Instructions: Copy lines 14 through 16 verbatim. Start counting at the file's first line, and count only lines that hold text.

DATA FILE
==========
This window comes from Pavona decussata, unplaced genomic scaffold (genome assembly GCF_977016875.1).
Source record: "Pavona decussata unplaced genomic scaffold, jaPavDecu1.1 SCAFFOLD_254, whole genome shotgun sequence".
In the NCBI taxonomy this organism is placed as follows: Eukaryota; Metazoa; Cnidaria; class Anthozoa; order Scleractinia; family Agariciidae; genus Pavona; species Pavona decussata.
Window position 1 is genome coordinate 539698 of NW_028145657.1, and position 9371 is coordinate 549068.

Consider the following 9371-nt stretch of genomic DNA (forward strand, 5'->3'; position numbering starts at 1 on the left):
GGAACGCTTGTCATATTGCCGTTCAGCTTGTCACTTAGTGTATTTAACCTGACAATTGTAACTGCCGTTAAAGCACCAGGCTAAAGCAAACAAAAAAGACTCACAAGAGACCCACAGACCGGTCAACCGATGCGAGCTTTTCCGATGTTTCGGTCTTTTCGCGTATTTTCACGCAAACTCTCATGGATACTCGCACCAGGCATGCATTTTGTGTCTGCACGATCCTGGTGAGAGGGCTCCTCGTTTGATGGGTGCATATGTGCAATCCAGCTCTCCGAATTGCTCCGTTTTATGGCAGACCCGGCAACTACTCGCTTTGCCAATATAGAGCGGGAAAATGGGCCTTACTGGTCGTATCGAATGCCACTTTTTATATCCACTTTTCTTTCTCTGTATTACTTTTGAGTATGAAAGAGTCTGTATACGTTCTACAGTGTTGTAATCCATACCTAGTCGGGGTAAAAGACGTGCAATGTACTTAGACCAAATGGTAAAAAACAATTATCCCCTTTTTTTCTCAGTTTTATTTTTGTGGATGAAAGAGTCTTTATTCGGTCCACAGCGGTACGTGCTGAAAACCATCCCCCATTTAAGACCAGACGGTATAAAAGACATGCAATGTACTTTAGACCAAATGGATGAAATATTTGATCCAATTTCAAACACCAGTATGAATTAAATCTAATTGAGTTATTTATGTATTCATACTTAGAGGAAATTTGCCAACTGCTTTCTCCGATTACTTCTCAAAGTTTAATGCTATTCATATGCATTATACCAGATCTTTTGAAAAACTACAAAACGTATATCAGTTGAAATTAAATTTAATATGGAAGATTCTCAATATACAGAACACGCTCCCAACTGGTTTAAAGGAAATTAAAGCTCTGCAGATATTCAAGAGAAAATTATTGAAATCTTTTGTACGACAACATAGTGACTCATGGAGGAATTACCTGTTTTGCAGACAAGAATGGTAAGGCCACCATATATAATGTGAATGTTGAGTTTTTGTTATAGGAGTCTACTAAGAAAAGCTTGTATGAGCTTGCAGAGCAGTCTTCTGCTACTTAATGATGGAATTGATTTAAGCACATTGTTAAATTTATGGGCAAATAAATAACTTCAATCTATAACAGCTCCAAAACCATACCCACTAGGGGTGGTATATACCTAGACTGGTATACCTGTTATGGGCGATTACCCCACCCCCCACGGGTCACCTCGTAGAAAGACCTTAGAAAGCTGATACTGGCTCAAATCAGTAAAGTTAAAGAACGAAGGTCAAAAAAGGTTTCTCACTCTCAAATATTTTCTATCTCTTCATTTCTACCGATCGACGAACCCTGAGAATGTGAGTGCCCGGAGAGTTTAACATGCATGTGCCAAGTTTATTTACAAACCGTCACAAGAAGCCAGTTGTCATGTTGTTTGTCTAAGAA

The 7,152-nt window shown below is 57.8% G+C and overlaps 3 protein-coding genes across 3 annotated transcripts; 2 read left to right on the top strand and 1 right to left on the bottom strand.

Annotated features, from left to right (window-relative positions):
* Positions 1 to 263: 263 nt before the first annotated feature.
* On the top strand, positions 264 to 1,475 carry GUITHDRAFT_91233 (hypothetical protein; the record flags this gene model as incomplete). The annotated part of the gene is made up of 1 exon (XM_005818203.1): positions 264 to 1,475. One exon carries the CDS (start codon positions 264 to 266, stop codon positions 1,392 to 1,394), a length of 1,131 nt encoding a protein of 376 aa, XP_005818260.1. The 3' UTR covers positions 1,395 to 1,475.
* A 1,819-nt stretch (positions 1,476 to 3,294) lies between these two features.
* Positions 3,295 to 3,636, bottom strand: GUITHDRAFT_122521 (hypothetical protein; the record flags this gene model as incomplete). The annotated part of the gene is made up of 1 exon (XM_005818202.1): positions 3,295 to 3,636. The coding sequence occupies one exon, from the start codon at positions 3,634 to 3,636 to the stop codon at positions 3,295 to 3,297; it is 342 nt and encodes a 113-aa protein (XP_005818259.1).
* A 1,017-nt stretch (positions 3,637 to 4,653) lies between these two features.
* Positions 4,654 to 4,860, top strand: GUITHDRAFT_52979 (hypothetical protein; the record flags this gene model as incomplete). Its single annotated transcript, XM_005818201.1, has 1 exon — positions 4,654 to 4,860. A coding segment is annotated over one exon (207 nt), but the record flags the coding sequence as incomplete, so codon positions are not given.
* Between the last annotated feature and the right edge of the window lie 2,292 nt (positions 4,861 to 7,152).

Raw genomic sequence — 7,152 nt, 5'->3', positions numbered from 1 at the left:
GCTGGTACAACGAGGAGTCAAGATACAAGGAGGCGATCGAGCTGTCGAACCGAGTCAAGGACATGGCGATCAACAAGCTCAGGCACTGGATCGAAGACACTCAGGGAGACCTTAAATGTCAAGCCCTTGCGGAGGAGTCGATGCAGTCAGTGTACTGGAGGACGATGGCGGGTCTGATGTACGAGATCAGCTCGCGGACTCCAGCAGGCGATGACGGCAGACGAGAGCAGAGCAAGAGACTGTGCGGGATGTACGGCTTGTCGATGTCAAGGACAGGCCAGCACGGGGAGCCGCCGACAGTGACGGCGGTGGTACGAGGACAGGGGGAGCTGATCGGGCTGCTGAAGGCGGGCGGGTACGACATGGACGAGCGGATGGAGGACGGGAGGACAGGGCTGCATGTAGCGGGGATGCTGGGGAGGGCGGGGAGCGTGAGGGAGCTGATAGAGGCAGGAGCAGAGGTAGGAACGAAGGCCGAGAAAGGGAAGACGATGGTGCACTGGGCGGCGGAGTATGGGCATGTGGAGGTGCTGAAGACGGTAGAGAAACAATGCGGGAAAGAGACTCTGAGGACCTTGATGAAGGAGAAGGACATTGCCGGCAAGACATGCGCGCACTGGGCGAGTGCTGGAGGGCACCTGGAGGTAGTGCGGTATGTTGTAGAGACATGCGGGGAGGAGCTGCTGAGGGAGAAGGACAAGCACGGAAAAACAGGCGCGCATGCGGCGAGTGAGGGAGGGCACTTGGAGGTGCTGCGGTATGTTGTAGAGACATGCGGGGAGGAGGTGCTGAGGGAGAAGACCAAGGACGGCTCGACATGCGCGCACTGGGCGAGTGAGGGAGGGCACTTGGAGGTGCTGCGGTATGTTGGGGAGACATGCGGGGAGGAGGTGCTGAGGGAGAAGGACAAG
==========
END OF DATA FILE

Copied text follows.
* Positions 4,654 to 4,860, top strand: GUITHDRAFT_52979 (hypothetical protein; the record flags this gene model as incomplete). Its single annotated transcript, XM_005818201.1, has 1 exon — positions 4,654 to 4,860. A coding segment is annotated over one exon (207 nt), but the record flags the coding sequence as incomplete, so codon positions are not given.
* Between the last annotated feature and the right edge of the window lie 2,292 nt (positions 4,861 to 7,152).

Raw genomic sequence — 7,152 nt, 5'->3', positions numbered from 1 at the left: